Dubai: UAE shoppers do make it count when going online — they rack up the highest transaction levels of $332 per purchase according to a KPMG survey consumer habits in 51 countries.
This is so even though UAE consumers shop less frequently online than the global average, “suggesting further room for growth. And 58 per cent of products that shoppers bought online were from overseas vendors — something that local and regional operators will look to tilt in their favour at the earliest.
“While UAE consumers tend to take longer to make purchases, purchases using smartphones is quickly becoming a preferred option,” the report states. And they are more willing to share their buying preferences — at 45 per cent they best the global average of 31 per cent.
Online payment service providers will have some work to do given that cash-on-delivery remains one of the more popular modes of payment for UAE consumers, something they have in common with consumers in India and Russia.
Respondents said that protecting their data was most important (63 per cent). “While most companies are, of course, making a concerted effort to protect their customers’ personal information, frequent media reports on data breaches around the world continue to make consumers anxious and keep the issue top of mind,” it adds.
The top categories UAE shoppers picked up online were fashion accessories, electronics, phones, women’s apparel and perfumes.
“Today’s consumer no longer goes shopping ... but is shopping, all the time and everywhere,” said Anurag Bajpai, Partner at KPMG and the Head of Retail in the UAE and Oman. “Hence, creating an online shopping experience is becoming more vital — and more complex — every day.”
The sample consisted of consumers aged 15 to 70 years old who had made at least one online purchase in the past 12 months. They were within the top 65 per cent of income earners in their country.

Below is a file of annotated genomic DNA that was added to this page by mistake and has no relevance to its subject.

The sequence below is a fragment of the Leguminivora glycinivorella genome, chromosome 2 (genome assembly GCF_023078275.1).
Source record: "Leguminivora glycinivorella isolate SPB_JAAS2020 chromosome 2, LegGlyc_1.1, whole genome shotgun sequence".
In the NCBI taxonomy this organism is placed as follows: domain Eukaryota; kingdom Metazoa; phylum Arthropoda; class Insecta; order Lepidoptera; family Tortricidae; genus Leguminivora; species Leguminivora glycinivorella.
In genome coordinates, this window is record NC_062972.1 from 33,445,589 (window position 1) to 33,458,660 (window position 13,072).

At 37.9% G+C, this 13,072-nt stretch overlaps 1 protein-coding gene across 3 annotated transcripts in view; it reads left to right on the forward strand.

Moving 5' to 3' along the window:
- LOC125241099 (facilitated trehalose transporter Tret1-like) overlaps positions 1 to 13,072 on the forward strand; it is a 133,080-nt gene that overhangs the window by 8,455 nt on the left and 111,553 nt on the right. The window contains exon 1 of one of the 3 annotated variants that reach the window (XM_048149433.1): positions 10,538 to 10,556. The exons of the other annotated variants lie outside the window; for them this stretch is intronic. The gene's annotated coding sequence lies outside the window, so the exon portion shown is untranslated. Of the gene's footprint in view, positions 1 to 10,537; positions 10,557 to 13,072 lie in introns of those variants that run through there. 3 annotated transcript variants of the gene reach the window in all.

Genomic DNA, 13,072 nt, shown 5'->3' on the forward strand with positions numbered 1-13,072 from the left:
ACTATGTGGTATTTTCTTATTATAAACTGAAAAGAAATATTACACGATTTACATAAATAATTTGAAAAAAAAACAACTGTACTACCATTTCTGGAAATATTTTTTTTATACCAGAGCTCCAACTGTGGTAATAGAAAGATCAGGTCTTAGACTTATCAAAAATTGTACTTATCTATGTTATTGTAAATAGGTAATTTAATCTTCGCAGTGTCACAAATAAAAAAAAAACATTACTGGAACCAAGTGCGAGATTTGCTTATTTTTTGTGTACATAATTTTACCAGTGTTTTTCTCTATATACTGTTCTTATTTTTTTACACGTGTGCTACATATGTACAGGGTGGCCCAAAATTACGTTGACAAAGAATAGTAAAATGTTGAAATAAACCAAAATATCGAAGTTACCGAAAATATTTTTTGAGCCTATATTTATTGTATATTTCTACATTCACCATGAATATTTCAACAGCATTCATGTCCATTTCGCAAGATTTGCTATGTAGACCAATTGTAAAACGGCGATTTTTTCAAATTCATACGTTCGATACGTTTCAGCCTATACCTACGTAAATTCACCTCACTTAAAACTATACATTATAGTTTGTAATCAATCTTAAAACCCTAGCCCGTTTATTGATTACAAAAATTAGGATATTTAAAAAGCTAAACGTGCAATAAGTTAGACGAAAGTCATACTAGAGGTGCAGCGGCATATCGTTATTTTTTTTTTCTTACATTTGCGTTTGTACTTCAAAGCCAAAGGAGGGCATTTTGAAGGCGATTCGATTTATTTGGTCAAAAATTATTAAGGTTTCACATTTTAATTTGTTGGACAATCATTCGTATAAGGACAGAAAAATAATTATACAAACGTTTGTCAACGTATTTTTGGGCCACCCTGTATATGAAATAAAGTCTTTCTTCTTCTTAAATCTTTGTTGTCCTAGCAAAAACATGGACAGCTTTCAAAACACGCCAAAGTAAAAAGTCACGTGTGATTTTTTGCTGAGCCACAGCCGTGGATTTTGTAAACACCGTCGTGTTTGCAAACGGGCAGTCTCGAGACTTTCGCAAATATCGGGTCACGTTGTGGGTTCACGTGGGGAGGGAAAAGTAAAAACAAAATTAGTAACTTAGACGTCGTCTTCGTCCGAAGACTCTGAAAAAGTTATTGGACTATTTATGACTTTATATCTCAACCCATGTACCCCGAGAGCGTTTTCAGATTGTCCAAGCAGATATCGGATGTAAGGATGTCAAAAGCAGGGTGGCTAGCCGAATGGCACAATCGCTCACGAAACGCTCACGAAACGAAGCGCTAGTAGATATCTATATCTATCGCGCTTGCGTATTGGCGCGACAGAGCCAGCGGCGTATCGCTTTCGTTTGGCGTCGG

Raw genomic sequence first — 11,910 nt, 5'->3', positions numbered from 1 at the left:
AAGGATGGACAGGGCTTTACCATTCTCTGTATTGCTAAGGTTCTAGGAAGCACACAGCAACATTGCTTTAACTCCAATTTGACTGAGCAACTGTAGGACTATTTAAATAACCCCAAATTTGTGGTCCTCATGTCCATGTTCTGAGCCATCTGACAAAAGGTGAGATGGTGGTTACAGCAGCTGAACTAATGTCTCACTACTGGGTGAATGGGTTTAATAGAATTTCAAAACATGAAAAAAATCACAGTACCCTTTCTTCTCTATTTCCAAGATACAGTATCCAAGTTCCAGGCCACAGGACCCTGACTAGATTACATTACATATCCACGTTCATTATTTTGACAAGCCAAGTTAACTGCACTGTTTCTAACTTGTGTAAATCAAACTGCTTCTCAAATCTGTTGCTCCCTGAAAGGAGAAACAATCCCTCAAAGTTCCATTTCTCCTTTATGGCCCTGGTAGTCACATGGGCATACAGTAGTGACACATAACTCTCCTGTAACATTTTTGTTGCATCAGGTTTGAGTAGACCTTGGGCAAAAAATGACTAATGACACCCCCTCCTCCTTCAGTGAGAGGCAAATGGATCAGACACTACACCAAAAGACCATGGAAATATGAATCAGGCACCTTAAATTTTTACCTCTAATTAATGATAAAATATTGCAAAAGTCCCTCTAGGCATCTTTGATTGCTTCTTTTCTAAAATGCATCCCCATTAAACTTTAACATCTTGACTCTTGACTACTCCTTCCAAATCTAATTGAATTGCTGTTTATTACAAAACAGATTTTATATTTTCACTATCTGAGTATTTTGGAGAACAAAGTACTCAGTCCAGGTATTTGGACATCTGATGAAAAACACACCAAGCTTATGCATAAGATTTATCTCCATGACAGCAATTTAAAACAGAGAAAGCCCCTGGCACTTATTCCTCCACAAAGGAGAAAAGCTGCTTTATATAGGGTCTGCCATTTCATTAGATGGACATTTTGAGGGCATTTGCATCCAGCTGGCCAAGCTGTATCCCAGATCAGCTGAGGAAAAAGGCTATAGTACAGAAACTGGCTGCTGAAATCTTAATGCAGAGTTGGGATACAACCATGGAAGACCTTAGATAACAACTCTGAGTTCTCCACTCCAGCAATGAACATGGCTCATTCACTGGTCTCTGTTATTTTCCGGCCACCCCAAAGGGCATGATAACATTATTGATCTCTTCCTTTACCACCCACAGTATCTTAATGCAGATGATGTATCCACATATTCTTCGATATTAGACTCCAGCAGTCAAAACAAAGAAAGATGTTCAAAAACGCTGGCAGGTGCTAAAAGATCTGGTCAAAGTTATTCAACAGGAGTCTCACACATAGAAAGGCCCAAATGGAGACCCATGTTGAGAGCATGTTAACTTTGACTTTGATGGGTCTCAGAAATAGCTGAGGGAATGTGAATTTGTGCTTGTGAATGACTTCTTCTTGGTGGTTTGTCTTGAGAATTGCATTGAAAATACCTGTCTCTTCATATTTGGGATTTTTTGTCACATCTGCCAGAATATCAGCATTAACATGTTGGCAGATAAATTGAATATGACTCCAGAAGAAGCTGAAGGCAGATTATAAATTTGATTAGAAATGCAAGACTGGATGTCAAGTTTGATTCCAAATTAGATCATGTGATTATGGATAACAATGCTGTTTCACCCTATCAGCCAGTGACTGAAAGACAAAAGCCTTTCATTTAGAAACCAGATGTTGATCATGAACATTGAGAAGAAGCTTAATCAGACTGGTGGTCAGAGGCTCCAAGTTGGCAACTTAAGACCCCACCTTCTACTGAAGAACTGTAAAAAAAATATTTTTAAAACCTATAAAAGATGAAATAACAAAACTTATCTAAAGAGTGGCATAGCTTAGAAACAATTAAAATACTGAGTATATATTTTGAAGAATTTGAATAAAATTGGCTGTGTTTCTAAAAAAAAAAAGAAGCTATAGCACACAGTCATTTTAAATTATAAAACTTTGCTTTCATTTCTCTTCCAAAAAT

The survey was conducted using an online questionnaire; a total of 18,430 qualified responses were received.
Online vendors need to get their customer interactions spot on ... this was the number one loyalty-earning attribute, cited by 65 per cent of respondents. The second-most successful loyalty build-up strategy was providing exclusive promotions and offers (cited by 45 per cent), followed by loyalty or membership programmes (37 per cent).
“Younger consumers tend to be more loyal to companies that offer personalised interactions such as customised promotions, anticipation of needs and other interactive experiences, as well as concierge services,” the report finds.
According to Vikrant Rohatgi, head of KPMG’s Deal Strategy function in the UAE and Oman, “While excellent consumer support, loyalty offers and membership programmes will continue to be important, millennials — who will make up the largest proportion of consumers over the next decade — are likely to demand personalised services and one-on-one engagement — something that UAE retailers need to start planning for now.”
The young matters in online shopping — Generation X consumers (born between 1966 and 1981) averaged nearly 19 transactions per person per year, and they had made more online purchases in the past 12 months than any other age group.
But up the age ladder, there were surprises. Millennials (born between 1982 and 2001) were matched by baby boomers (born between 1946 and 1965) in shopping online.